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REVIEW TASHI

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Producers-: Shilpa Krishnan ShuklaMathew Jenif Joseph

DirectorShilpa Krishnan Shukla

Star CastCharan SinghAnvita GuptaSai PogaruIla Maheshwari and Tania Mukherjee

Genre- Social

Rating- ***

Sensitive & Subtle!

Jyothi Venkatesh

Tashi, or ‘good energy’ in Tibetan, is a film that stays true to its title and warms the cockles of your heart. It predominantly revolves around Radhika (Tania Mukherjee) a 40 plus single woman who has had to make a lot of sacrifices to take care of her ailing mother Vandana Mehta (Ila Maheshwari) who is living with her daughter in Singapore after undergoing surgery for a tumor. The best part of Radhika is that she is really rooted to the earth and she is humane in flesh and blood who feels the burden at times of looking after the loveable spirited old lady who yearns to celebrate Diwali with her son and daughter, when her son Sanjay (Charan Singh) lands all of a sudden one day to see his ailing mother, though the festival is still 10 months away.

Married and settled in London, Sanjay has been so engrossed with problems at his job and in his marriage that he has shirked in taking care of his mother, or so does his sister Radhika think. Ved (Sai Pogaru), is a visitor who has booked an Airbnb room at the family’s apartment, who is helped by the family to heal as he has gone through an irrevocable heartbreak. Anvita Dutta, who plays the cute help Priya, who is shown to have been tormented by her alcoholic husband is keen on making her son study  with her earnings.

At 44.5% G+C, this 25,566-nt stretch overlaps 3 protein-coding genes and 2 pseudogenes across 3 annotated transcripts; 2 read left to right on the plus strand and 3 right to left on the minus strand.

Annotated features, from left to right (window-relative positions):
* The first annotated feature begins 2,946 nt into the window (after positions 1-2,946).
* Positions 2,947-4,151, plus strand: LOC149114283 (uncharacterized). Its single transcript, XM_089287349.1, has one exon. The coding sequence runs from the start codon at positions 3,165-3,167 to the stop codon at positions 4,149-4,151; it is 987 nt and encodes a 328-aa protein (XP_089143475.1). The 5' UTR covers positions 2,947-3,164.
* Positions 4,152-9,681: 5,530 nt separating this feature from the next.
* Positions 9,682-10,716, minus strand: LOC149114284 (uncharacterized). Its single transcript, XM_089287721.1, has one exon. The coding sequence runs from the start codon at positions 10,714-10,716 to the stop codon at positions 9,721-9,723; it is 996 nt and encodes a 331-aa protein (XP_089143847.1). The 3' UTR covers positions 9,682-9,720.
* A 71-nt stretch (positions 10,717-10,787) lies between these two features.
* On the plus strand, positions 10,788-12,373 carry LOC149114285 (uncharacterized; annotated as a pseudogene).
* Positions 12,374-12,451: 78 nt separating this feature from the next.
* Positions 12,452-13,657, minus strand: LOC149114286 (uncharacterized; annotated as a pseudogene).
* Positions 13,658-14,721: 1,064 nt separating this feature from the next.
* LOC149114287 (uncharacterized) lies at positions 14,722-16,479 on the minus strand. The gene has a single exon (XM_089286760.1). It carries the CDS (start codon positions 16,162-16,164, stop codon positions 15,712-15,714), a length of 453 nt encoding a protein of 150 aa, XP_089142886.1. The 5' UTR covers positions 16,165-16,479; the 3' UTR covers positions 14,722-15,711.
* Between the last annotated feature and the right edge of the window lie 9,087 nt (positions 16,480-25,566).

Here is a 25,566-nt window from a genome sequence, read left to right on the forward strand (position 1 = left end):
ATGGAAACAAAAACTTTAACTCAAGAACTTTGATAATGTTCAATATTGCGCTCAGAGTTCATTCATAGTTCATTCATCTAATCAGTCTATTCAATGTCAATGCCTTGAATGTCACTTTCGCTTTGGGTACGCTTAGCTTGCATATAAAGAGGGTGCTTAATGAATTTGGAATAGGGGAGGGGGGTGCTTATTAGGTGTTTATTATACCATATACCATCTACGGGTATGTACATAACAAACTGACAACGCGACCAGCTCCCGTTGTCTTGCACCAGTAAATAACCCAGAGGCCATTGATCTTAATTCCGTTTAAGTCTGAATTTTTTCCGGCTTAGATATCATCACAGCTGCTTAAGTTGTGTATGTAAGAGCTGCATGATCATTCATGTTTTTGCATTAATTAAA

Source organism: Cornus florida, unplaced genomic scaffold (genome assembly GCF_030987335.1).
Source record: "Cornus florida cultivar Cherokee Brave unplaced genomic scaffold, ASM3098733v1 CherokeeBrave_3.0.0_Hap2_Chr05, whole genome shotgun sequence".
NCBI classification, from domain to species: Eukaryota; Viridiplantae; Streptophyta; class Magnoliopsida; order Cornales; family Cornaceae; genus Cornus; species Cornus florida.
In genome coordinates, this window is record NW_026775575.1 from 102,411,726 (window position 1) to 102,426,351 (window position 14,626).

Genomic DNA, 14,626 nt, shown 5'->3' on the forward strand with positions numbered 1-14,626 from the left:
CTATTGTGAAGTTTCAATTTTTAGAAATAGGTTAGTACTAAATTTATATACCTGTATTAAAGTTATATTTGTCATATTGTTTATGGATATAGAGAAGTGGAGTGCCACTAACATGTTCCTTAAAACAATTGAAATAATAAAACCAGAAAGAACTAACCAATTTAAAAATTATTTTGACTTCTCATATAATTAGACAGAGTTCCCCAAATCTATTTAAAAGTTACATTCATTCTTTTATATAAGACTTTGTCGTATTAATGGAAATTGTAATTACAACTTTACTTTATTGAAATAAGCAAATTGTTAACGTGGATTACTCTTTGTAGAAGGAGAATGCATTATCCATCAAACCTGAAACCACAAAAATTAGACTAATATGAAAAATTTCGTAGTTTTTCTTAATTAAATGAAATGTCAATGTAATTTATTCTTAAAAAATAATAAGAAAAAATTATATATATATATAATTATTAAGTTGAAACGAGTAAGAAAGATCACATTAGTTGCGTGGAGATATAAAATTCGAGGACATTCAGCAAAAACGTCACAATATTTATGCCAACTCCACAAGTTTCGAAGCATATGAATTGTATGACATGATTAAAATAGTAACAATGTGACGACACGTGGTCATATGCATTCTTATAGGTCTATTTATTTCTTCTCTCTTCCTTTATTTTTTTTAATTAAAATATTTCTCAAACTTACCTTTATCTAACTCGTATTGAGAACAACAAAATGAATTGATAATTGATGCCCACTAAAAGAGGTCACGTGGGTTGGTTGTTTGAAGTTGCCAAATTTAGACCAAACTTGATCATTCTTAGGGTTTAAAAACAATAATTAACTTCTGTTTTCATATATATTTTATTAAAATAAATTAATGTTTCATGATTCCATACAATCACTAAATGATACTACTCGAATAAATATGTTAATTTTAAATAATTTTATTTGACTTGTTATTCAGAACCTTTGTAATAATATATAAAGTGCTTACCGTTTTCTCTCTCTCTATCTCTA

The film, though bland at times with its pace literally becoming static with no movement in the progress of the plot lacking drama is saved by the conversations between the different characters revolving around life partners, their heartbreaks, regrets, dreams and life in general. Through their conversations with each other over the next few days, they bond with one another, and end up sharing their pain and joy and rebuild their relationships. Thankfully the brilliant direction by Shilpa Krishnan Shukla spares us of any clichéd formula and black is black and white is white and there is no attempt to compromise as far as the story is concerned to cater to the tastes of the audiences.

While Tania Mukherjee lends a special dignity to her performance with her effortless ease in performing her role as Radhika, Charan Singh ably complements her as her brother Sanjay who is fighting his own demons after his break up with his wife. Ila Maheshwari is the life of the film while Anvita Gupta as Priya scores as the maid who struggles to educate her kid. Sai Pogaru as Ved is just about average. To sum up, Tashi sets out to etch out interpersonal human relationships without bothering to glorify them but with a matter of fact approach and makes you feel that you are also a part and parcel of the family of Vandana Mehta, Radhika and Sanjay.

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